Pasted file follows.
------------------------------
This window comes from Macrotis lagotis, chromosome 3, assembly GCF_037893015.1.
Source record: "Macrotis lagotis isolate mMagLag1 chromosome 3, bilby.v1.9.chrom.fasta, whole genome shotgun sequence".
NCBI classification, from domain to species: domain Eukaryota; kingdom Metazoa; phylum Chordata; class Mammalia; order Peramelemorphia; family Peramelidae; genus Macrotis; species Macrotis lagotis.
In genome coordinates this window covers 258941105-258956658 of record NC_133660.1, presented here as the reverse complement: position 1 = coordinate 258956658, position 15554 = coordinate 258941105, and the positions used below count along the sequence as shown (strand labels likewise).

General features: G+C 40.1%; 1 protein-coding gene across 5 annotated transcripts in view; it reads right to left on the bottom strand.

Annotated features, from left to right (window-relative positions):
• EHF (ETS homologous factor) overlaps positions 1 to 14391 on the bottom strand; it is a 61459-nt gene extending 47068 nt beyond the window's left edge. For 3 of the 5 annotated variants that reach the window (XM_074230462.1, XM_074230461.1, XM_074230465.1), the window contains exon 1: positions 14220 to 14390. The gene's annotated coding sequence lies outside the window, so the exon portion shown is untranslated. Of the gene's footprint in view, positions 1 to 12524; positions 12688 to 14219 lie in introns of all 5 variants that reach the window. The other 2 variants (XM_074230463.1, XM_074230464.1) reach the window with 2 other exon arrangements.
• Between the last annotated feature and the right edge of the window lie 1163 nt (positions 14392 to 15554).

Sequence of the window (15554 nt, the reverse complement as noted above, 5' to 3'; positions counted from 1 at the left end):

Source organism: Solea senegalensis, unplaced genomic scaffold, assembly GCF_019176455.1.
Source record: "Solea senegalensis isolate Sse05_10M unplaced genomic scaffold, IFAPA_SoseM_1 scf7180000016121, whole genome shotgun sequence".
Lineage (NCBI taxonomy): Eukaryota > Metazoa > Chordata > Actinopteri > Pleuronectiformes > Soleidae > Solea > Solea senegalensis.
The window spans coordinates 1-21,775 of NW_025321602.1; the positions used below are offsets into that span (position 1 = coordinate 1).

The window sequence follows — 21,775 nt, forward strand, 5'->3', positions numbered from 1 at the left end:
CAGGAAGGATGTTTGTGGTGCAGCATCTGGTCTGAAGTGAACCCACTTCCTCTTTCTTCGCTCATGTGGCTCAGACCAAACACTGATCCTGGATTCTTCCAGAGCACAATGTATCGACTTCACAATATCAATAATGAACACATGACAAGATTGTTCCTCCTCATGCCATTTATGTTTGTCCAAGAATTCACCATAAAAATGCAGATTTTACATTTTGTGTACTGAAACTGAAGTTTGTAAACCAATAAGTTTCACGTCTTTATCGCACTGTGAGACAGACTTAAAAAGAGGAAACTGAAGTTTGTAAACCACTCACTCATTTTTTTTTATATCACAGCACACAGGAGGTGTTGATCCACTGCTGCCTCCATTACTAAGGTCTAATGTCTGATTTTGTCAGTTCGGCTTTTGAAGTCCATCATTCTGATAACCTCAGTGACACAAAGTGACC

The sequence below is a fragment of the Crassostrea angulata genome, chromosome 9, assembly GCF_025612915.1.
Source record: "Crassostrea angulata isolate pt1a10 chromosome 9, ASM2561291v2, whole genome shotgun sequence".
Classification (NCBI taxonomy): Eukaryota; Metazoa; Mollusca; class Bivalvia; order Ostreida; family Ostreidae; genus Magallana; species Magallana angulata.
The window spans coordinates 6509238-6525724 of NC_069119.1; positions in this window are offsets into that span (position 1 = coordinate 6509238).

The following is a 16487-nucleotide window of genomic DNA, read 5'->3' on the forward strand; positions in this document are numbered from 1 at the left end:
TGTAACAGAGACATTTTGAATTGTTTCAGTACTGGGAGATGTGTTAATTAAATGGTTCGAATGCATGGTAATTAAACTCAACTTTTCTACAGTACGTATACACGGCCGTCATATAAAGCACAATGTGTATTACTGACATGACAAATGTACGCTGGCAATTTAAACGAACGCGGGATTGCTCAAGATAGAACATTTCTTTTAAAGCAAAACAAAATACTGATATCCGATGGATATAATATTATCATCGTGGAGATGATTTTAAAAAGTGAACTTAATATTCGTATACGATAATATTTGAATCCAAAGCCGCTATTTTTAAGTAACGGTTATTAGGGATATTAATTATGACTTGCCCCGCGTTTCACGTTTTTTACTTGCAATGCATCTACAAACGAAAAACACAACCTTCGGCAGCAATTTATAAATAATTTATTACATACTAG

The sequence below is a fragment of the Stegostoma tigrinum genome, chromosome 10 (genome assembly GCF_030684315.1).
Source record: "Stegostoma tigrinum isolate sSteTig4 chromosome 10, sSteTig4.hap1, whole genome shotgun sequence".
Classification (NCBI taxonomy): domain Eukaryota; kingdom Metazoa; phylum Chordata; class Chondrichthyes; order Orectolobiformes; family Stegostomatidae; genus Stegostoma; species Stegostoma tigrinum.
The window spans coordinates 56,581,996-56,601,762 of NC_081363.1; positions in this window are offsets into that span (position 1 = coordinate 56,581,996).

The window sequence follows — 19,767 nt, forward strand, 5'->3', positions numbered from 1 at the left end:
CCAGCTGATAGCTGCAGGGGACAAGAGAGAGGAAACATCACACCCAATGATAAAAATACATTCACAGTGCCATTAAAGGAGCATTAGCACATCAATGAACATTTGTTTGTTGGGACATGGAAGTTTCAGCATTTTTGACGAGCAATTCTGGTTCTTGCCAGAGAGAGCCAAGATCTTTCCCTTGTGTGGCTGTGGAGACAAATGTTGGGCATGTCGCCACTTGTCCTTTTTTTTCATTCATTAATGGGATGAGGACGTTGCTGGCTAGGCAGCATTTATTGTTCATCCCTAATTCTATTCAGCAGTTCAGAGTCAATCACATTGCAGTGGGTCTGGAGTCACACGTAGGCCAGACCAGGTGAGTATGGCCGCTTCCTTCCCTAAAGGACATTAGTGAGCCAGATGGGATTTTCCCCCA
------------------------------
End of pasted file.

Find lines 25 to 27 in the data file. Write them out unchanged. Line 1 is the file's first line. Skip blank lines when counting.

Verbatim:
The window spans coordinates 56,581,996-56,601,762 of NC_081363.1; positions in this window are offsets into that span (position 1 = coordinate 56,581,996).

The window sequence follows — 19,767 nt, forward strand, 5'->3', positions numbered from 1 at the left end:
CCAGCTGATAGCTGCAGGGGACAAGAGAGAGGAAACATCACACCCAATGATAAAAATACATTCACAGTGCCATTAAAGGAGCATTAGCACATCAATGAACATTTGTTTGTTGGGACATGGAAGTTTCAGCATTTTTGACGAGCAATTCTGGTTCTTGCCAGAGAGAGCCAAGATCTTTCCCTTGTGTGGCTGTGGAGACAAATGTTGGGCATGTCGCCACTTGTCCTTTTTTTTCATTCATTAATGGGATGAGGACGTTGCTGGCTAGGCAGCATTTATTGTTCATCCCTAATTCTATTCAGCAGTTCAGAGTCAATCACATTGCAGTGGGTCTGGAGTCACACGTAGGCCAGACCAGGTGAGTATGGCCGCTTCCTTCCCTAAAGGACATTAGTGAGCCAGATGGGATTTTCCCCCA